How could I write a review for Matilda and not mention Miss Honey? Miss Honey is such a lovely character. She is basically the perfect elementary school teacher: she’s kindhearted, warm, and cares deeply about her students. Miss Honey is the first adult that takes notice of Matilda and her special abilities. The friendship that develops between Matilda and Miss Honey is charming.
Matilda is what I like to call a “bookworm’s delight.” Matilda discovers a magical place: the library. She sets off devouring one book after another until she’s made her way through all the children’s book and moves on to adult books. I adored Matilda’s thirst for books & knowledge. Books become Matilda’s escape from her dreadful family life. Dahl perfectly captures the essence of what it means to love books.
The books transported her into new worlds and introduced her to amazing people who lived exciting lives. She went on olden-day sailing ships with Joseph Conrad. She went to Africa with Ernest Hemingway and to India with Rudyard Kipling. She traveled all over the world while sitting in her little room in an English village.
Matilda is one of those books where child and adult readers of this book will have very different take-aways. My kids thought it was awesome that Matilda was so independent & even able to walk to the library alone as a 5-year-old child. They also liked the idea of Matilda getting even with the adults in her life that had done her wrong – her father & Ms. Trunchbull. As an adult, my heart broke for Matilda and the neglect she suffers from her parents and principal.
The ending to this book is heartwarming and will give you all the feels.
Matlida was a bit over my 5-year-old’s listening level. I think one thing that hindered her in particular was the fact that Roald Dahl was a British author, thus she was unfamiliar with the slang. To offset this, I paused the audiobook often to help go over what was happening in the story. After we finished listening to the book, I rented the film adaptation from the library and we enjoyed watching the movie together as well 🙂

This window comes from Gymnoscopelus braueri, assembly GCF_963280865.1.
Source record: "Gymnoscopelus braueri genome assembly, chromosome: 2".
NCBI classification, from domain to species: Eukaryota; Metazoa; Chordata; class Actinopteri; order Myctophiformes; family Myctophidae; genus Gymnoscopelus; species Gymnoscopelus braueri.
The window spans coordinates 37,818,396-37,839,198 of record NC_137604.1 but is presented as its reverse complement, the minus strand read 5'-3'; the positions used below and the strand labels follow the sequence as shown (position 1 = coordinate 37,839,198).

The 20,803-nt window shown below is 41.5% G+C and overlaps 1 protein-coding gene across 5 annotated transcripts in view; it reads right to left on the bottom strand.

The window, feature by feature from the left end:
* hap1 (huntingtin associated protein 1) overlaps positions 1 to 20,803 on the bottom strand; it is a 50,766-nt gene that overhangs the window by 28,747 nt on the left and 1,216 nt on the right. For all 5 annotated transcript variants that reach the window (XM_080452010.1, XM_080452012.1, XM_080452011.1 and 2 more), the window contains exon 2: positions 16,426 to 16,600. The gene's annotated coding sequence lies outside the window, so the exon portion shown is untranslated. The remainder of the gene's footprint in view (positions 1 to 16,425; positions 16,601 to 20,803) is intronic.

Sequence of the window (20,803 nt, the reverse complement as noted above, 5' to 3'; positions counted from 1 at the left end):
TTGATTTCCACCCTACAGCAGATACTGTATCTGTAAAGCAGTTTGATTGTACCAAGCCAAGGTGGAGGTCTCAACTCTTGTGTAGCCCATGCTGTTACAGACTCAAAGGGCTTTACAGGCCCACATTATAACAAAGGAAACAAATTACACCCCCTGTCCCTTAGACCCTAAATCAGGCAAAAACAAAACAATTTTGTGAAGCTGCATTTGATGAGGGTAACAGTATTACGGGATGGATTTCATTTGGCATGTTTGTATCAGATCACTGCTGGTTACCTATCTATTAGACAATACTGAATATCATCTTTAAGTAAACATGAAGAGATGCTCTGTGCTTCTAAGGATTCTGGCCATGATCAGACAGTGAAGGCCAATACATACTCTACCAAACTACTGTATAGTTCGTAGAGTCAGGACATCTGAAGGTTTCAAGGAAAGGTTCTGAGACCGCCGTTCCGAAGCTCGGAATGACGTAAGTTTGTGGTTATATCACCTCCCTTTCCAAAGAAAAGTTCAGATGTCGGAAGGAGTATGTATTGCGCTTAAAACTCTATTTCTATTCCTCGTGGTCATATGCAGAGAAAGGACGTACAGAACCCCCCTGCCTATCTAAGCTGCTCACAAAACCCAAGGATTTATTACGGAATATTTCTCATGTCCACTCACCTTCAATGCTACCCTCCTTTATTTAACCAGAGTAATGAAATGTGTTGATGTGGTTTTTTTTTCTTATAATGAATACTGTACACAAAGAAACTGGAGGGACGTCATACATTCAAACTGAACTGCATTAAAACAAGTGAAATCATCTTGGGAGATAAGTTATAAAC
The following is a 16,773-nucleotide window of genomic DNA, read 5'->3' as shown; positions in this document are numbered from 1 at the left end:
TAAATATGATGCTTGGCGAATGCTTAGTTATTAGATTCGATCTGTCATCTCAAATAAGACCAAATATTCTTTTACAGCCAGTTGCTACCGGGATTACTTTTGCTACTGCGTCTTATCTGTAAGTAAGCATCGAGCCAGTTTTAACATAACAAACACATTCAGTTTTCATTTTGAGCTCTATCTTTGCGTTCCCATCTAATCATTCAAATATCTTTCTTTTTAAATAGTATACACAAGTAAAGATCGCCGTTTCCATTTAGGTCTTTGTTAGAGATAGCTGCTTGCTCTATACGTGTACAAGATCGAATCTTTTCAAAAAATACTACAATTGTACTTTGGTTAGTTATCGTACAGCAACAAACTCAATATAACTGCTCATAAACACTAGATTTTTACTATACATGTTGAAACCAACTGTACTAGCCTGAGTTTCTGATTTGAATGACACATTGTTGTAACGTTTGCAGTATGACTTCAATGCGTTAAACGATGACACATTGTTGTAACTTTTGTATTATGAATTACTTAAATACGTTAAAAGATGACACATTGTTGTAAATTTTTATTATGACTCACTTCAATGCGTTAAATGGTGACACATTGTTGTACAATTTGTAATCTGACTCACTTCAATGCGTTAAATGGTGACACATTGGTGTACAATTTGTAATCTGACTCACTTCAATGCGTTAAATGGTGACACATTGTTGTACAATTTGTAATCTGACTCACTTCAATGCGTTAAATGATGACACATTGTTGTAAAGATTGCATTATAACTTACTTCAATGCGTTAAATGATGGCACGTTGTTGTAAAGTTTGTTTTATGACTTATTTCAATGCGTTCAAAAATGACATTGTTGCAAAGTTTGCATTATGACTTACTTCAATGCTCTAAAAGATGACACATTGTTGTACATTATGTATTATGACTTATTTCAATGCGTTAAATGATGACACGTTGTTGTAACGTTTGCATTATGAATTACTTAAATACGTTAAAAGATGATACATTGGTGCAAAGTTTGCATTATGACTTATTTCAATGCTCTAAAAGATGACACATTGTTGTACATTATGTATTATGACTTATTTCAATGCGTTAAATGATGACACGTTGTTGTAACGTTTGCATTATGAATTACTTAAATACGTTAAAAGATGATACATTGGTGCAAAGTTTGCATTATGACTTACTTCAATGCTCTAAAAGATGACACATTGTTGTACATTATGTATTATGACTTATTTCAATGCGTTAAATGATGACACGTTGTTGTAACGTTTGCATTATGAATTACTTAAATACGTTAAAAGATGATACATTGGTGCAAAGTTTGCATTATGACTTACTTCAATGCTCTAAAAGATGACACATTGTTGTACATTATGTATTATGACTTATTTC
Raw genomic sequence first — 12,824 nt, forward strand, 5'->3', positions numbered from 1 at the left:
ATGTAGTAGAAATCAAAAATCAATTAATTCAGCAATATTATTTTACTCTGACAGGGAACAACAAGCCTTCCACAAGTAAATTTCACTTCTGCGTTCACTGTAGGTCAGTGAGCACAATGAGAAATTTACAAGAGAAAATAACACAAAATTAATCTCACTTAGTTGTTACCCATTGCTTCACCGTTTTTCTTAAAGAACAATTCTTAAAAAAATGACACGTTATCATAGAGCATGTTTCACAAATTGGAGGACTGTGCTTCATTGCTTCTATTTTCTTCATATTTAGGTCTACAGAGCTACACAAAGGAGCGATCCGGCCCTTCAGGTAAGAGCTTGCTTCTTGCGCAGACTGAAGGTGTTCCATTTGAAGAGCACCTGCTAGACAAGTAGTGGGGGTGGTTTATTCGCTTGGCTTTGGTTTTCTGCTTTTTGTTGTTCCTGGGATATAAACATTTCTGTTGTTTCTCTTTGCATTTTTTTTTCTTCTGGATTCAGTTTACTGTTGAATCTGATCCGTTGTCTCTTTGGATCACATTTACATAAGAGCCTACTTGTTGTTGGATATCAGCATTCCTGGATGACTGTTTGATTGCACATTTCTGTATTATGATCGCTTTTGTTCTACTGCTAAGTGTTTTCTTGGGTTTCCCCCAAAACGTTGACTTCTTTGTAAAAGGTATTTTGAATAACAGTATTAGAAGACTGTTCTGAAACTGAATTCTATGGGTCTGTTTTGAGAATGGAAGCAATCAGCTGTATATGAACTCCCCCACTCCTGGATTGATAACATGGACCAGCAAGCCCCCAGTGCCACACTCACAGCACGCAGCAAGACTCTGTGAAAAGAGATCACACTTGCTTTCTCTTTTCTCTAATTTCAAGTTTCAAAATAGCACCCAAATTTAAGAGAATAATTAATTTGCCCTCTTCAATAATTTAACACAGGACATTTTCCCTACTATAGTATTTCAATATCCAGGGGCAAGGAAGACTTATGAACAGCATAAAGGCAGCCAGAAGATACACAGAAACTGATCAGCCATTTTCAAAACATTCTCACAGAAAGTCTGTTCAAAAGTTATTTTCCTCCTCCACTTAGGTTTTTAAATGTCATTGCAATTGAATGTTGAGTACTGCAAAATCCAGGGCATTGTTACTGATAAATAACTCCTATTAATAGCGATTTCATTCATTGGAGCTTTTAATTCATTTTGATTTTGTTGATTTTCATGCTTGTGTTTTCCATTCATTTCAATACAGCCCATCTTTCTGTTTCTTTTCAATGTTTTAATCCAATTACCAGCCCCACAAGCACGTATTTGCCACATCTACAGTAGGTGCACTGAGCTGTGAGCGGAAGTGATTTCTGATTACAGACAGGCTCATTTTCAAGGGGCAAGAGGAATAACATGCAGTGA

» My Father’s Dragon by Ruth Stiles Gannett
Recommended to: younger children aged 4-7 years old; fans of animal stories; fans of the picture book The Gruffalo
Themes: courage, cleverness, and adventure
This book was listed in The Read-Aloud Handbook as a good book to read-aloud with younger children, so I gave it a go via audiobook with my 5-year-old.
If you have a 5 or 6-year-old that is ready to cross over from picture books to short/simple chapter books, this is an excellent book to start with. Like I mentioned, we read this via audiobook, however after reading some of the reviews, print form may be the way to go with this one as many of the reviews mentioned the lovely illustrations.
My Father’s Dragon is the story of a boy named Elmer who travels to Wild Island to save a baby dragon that has been enslaved by the animals that inhibit the island. In order to save the baby dragon, Elmer must go up against the animals that are keeping the dragon captive. With each animal that Elmer encounters, he must use his quick wit, and a little ingenuity, to distract the animals in order to continue on with his quest.
If your children enjoy picture books like The Gruffalo, where the main character gets themselves out of trouble by using their cleverness to trick others, then they will really enjoy this book. My daughter highly enjoyed this one, even without the illustrations, and asked to read the other books in the series.
» Amelia Bedelia (Audio Collection) by Peggy Parish
Recommended to: children aged 6 – 9 years old; fans of off-the-wall characters like Anne from Anne of Green Gables or Pippi from Pippi Longstocking
Themes: language/communication, forgiveness, and humor
I listened to this audiobook collection with my 5-year-old daughter. We really enjoyed listening to this collection of stories about Amelia Bedelia.
Amelia Bedelia is the story of a young girl that starts working as a maid for Mr. & Mrs. Rogers. Amelia takes speech very literally, which causes all kinds of problems for the Rogers, for example when Mrs. Rogers asks Amelia to “run an iron over the tablecloth” Amelia takes the iron and walks all over the tablecloth. They quickly get over any of Amelia’s blunders however because as it turns out, she is an excellent baker.
Since these stories were first published in the 60’s and 70’s, the language was a bit dated, which made it a bit more challenging for my daughter to totally understand all of Amelia’s misunderstandings, but it was a great opportunity to talk to her about words & phrases with multiple meanings.
Have you read any of these books? If so, what did you think?
Comment below & let me know 🙂